More US business economists see 'downside' economic risks


NEW YORK,(APP/AFP) - Amid uncertainty over President Donald Trump's growth agenda, US economists increasingly are worried about risks to the economy, though they see little chance of a recession near term, according to a survey released Monday.


The National Association for Business Economists quarterly survey showed little change in the forecasts compared with June in key areas such as economic growth, which was projected at 2.2 percent in 2017 and 2.4 percent in 2018.


But the September survey of about 50 economists showed 48 percent believe the risks to the economy are weighted to the downside, indicating chances for an economic slowdown, while 43 percent see the risks tilted to the upside, meaning growth could outpace forecasts.


That is a shift from June, when upside risks outweighed downside risks by 60 to 36 percent.


Ken Simonson, a survey analyst for NABE and the chief economist of the Associated General Contractors of America, cited a number of factors behind the somewhat more pessimistic outlook.


"There probably is more concern about North Korea and perhaps the

Federal Reserve seems closer to making a move towards tightening," he told AFP.


However, "Downside doesn't translate into expectation of recession, but slower growth."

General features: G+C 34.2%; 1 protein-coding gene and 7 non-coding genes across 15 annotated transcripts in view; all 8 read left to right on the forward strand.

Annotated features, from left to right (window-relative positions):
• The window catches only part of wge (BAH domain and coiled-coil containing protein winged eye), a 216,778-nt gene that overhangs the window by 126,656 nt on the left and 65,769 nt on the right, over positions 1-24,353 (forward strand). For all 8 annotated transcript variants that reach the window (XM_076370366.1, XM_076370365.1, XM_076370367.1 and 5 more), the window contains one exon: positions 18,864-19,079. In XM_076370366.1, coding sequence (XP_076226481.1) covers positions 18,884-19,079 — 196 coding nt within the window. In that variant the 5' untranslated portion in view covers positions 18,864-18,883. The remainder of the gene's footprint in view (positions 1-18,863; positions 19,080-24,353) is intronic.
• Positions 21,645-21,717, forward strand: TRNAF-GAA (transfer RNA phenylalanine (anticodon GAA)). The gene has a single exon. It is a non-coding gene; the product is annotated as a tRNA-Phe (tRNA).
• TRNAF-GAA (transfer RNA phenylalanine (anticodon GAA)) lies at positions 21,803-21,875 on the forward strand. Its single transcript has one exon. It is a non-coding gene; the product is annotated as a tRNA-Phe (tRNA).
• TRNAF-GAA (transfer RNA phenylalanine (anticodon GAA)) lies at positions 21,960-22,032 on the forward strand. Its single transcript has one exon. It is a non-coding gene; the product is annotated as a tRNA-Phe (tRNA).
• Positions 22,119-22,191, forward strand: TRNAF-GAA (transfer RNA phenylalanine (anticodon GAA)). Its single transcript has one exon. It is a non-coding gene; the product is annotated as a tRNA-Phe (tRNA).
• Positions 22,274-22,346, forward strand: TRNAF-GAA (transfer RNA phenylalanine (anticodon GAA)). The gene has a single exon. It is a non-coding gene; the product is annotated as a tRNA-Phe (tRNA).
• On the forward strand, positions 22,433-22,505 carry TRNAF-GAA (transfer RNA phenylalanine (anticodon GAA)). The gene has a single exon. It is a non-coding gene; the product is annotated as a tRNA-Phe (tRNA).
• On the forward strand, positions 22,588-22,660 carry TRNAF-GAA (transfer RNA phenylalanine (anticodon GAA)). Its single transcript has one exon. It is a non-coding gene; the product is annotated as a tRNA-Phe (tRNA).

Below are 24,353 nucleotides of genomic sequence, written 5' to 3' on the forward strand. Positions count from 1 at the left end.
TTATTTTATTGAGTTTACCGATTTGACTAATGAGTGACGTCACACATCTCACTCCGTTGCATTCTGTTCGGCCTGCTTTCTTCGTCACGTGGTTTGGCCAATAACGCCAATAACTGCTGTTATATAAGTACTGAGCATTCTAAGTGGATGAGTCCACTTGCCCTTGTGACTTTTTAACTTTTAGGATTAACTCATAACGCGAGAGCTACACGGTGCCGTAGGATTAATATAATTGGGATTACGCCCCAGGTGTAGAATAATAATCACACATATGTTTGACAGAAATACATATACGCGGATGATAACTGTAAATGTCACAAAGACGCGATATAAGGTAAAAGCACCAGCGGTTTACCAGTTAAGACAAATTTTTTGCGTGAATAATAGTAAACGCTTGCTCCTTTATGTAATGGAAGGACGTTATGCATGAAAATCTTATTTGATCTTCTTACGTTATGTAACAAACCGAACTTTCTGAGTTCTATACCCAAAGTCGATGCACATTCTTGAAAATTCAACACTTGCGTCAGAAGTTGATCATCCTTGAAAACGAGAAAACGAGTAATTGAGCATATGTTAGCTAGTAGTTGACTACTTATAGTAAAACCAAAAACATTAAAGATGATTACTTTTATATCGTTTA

Simonson also said decreased optimism about the success of Trump's agenda in Washington likely contributed to the shift.


The survey showed 73 percent of respondents believe individual tax cuts will be enacted by the end of 2018, down from 83 percent in the June survey. And 61 percent now see an infrastructure plan enacted, down from 83 percent previously.




And those figures are much higher than those in NABE's semi-annual survey of a larger group of economists released last month, which also showed rising concerns.


Simonson said he was highly skeptical Washington will produce a major tax overhaul by the end of 2018 given the complexity of the issue and the sharp political polarization in Congress.


Still, nearly three-quarters of panelists viewed the odds of a 2018 recession as 25 percent or lower, with the remaining group seeing the chance as 26 to 50 percent probability.


The survey was conducted while Hurricane Harvey pummeled Houston, but before Hurricane Irma hit Florida. The report made no attempt to assess the storms.


Analysts say hurricanes typically depress short-term growth, but the hit is made up for later as rebuilding fuels economic activity.


The forecast for monthly nonfarm payroll growth for 2017 was unchanged at 178,000, but unemployment is now seen as averaging 4.4 percent, down from the 4.5 percent in June.


Economists expect the Federal Reserve to continue with a strategy of gradual interest rate increases, with the center of the federal funds target range seen at 1.375 percent at year end, and 2.125 percent by the end of 2018, from 1.00-1.25 percent currently.


After the Fed's two-day policy meeting Wednesday, analysts see a good chance of a rate increase in December.